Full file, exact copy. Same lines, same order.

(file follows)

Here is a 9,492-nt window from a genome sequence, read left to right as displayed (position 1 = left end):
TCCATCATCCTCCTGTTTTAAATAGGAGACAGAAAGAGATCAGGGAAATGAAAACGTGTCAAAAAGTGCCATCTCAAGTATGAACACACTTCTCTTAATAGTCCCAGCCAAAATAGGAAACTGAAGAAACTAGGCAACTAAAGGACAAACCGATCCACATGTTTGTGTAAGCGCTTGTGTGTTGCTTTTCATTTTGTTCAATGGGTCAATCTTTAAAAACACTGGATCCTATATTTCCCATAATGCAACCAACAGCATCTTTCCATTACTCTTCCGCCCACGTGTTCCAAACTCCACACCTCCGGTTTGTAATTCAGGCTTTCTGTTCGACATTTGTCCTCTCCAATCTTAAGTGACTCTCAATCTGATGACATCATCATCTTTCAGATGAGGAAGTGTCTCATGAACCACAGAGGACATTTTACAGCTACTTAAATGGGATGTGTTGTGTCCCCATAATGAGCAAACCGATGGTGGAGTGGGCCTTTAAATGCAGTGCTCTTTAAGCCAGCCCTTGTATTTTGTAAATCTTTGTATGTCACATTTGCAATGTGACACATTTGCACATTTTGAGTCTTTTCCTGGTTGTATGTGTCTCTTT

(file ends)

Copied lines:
Here is a 9,492-nt window from a genome sequence, read left to right as displayed (position 1 = left end):
TCCATCATCCTCCTGTTTTAAATAGGAGACAGAAAGAGATCAGGGAAATGAAAACGTGTCAAAAAGTGCCATCTCAAGTATGAACACACTTCTCTTAATAGTCCCAGCCAAAATAGGAAACTGAAGAAACTAGGCAACTAAAGGACAAACCGATCCACATGTTTGTGTAAGCGCTTGTGTGTTGCTTTTCATTTTGTTCAATGGGTCAATCTTTAAAAACACTGGATCCTATATTTCCCATAATGCAACCAACAGCATCTTTCCATTACTCTTCCGCCCACGTGTTCCAAACTCCACACCTCCGGTTTGTAATTCAGGCTTTCTGTTCGACATTTGTCCTCTCCAATCTTAAGTGACTCTCAATCTGATGACATCATCATCTTTCAGATGAGGAAGTGTCTCATGAACCACAGAGGACATTTTACAGCTACTTAAATGGGATGTGTTGTGTCCCCATAATGAGCAAACCGATGGTGGAGTGGGCCTTTAAATGCAGTGCTCTTTAAGCCAGCCCTTGTATTTTGTAAATCTTTGTATGTCACATTTGCAATGTGACACATTTGCACATTTTGAGTCTTTTCCTGGTTGTATGTGTCTCTTT